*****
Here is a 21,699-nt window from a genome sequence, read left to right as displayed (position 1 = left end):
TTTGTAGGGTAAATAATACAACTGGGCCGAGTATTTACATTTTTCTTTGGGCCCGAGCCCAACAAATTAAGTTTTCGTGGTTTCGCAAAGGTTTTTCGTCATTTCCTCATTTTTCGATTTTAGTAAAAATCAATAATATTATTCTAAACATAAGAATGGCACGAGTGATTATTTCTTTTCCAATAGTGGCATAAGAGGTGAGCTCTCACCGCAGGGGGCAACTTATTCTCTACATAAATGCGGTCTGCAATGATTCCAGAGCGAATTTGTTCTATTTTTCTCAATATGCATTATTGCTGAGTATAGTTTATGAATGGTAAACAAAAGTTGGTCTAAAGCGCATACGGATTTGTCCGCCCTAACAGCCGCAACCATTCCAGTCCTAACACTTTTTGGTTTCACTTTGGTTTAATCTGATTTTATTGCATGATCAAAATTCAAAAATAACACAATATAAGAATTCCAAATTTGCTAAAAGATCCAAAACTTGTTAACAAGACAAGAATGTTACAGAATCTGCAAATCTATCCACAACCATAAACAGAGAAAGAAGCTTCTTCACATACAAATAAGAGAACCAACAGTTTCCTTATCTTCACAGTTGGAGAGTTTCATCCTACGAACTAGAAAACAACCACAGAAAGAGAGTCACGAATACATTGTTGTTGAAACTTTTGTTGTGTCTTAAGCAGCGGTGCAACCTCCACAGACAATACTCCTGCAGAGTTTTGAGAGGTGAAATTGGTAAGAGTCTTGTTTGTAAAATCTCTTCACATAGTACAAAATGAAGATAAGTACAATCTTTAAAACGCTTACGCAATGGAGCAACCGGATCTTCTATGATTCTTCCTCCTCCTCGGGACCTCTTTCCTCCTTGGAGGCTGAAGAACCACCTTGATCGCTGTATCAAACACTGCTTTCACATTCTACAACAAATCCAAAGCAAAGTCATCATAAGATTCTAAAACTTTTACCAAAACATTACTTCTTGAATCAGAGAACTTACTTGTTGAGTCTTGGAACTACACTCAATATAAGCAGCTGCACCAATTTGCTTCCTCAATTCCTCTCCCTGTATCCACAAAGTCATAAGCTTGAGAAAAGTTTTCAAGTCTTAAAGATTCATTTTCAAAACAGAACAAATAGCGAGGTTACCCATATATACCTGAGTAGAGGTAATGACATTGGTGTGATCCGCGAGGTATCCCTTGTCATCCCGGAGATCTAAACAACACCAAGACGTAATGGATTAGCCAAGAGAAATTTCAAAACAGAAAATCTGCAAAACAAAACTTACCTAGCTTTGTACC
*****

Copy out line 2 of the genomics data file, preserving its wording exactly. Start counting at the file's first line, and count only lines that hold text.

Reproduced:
TTTGTAGGGTAAATAATACAACTGGGCCGAGTATTTACATTTTTCTTTGGGCCCGAGCCCAACAAATTAAGTTTTCGTGGTTTCGCAAAGGTTTTTCGTCATTTCCTCATTTTTCGATTTTAGTAAAAATCAATAATATTATTCTAAACATAAGAATGGCACGAGTGATTATTTCTTTTCCAATAGTGGCATAAGAGGTGAGCTCTCACCGCAGGGGGCAACTTATTCTCTACATAAATGCGGTCTGCAATGATTCCAGAGCGAATTTGTTCTATTTTTCTCAATATGCATTATTGCTGAGTATAGTTTATGAATGGTAAACAAAAGTTGGTCTAAAGCGCATACGGATTTGTCCGCCCTAACAGCCGCAACCATTCCAGTCCTAACACTTTTTGGTTTCACTTTGGTTTAATCTGATTTTATTGCATGATCAAAATTCAAAAATAACACAATATAAGAATTCCAAATTTGCTAAAAGATCCAAAACTTGTTAACAAGACAAGAATGTTACAGAATCTGCAAATCTATCCACAACCATAAACAGAGAAAGAAGCTTCTTCACATACAAATAAGAGAACCAACAGTTTCCTTATCTTCACAGTTGGAGAGTTTCATCCTACGAACTAGAAAACAACCACAGAAAGAGAGTCACGAATACATTGTTGTTGAAACTTTTGTTGTGTCTTAAGCAGCGGTGCAACCTCCACAGACAATACTCCTGCAGAGTTTTGAGAGGTGAAATTGGTAAGAGTCTTGTTTGTAAAATCTCTTCACATAGTACAAAATGAAGATAAGTACAATCTTTAAAACGCTTACGCAATGGAGCAACCGGATCTTCTATGATTCTTCCTCCTCCTCGGGACCTCTTTCCTCCTTGGAGGCTGAAGAACCACCTTGATCGCTGTATCAAACACTGCTTTCACATTCTACAACAAATCCAAAGCAAAGTCATCATAAGATTCTAAAACTTTTACCAAAACATTACTTCTTGAATCAGAGAACTTACTTGTTGAGTCTTGGAACTACACTCAATATAAGCAGCTGCACCAATTTGCTTCCTCAATTCCTCTCCCTGTATCCACAAAGTCATAAGCTTGAGAAAAGTTTTCAAGTCTTAAAGATTCATTTTCAAAACAGAACAAATAGCGAGGTTACCCATATATACCTGAGTAGAGGTAATGACATTGGTGTGATCCGCGAGGTATCCCTTGTCATCCCGGAGATCTAAACAACACCAAGACGTAATGGATTAGCCAAGAGAAATTTCAAAACAGAAAATCTGCAAAACAAAACTTACCTAGCTTTGTACC